A few months ago a customer bought their Skoda Octavia to our workshop with a heater problem, it wasn’t getting as hot as it once did. We ran a diagnosis of the heater system, starting with a check of the electrical components using our V.A.G ODIS computer. This didn’t show up any faults with the sensors or actuators associated with the heater. Next, we checked the cooling system of the vehicle to ensure it was providing enough heat to warm the inside of the vehicle. As soon is we removed the cap from the coolant bottle we could see a problem, something had contaminated the coolant. There were dark-coloured deposits stuck to the sides bottle and it was suspected that this substance had spread further into the pipes and throughout the cooling system. Researching this issue further our fears were confirmed in the way of a TPI. It would seem that to aid the longevity of the aluminum components within the cooling system a silica bag was added to the expansion bottle, the problem is this bag would split, causing the silica inside to stick to the inside of the hoses and block the heater matrix.
In this case, we removed the blocked matrix, flushed the system thoroughly before fitting a new matrix and new expansion bottle (new bottles come without a silica bag fitted). The problem was fixed and the vehicle was now getting nice and hot inside once again. It would seem the silica bag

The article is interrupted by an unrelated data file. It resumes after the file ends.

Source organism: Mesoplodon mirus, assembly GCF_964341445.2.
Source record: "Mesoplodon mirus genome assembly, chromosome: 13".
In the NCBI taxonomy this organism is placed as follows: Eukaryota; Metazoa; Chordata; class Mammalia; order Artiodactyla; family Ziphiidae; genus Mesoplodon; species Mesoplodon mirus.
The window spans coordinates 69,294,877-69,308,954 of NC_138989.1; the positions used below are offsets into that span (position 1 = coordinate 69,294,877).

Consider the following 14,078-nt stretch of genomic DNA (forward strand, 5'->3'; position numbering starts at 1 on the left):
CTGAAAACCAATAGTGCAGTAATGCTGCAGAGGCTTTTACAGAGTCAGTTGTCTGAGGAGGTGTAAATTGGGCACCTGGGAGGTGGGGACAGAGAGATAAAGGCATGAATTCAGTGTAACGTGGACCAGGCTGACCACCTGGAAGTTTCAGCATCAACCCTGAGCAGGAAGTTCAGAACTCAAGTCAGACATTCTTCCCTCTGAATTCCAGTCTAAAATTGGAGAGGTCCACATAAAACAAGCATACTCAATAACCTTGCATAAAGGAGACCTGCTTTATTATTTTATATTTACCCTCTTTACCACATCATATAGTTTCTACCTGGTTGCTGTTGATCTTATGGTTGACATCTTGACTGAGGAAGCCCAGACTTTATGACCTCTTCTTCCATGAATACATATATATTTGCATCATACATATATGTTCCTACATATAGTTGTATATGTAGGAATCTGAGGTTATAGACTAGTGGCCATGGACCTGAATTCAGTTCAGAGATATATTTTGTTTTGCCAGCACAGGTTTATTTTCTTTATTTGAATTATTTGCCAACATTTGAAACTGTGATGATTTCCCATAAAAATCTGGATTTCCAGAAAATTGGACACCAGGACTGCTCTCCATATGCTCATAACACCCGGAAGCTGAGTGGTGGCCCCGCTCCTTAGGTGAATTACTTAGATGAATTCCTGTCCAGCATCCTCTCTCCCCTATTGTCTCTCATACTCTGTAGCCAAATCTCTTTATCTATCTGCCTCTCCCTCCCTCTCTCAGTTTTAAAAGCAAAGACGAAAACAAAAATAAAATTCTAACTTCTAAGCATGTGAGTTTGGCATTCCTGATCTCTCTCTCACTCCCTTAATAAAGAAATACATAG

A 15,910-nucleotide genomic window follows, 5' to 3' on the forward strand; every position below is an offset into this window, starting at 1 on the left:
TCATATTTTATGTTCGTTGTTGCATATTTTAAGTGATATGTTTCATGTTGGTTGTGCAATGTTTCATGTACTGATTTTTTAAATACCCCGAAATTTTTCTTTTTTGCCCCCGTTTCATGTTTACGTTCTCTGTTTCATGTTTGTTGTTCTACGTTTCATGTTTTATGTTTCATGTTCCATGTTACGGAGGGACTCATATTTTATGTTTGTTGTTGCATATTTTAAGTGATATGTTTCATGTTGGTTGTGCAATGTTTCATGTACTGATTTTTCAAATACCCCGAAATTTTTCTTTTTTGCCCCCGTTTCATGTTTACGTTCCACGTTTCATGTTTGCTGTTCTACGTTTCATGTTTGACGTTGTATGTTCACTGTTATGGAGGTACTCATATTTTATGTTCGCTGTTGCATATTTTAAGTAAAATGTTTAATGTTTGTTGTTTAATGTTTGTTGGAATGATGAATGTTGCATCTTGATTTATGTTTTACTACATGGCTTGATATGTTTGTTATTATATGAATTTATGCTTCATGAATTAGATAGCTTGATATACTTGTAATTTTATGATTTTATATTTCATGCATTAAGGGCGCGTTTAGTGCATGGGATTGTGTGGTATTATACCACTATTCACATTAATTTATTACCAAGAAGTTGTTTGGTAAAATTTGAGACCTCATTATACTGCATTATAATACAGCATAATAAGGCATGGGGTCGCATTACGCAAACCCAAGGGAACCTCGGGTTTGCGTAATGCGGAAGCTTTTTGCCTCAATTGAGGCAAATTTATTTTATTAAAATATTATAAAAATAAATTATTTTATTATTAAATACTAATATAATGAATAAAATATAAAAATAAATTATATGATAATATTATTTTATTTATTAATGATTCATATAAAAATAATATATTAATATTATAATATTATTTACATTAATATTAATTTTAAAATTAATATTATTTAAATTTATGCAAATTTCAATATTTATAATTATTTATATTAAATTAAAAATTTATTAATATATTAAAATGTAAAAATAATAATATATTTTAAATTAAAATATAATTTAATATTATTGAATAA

is fitted to many models of Audi, Volkswagen, Skoda & Seat from around 2014-2018 and the fact replacement bottles are supplied without the silica bag fitted it appears it was an unnecessary addition, to begin with. Since discovering this problem we check for the presence of silica bags when carrying out routine servicing and if necessary we replace the bottle before the bag splits leading to a costly repair. We would advise anyone who owns a V.A.G vehicle made around 2014-2018 to check theirs!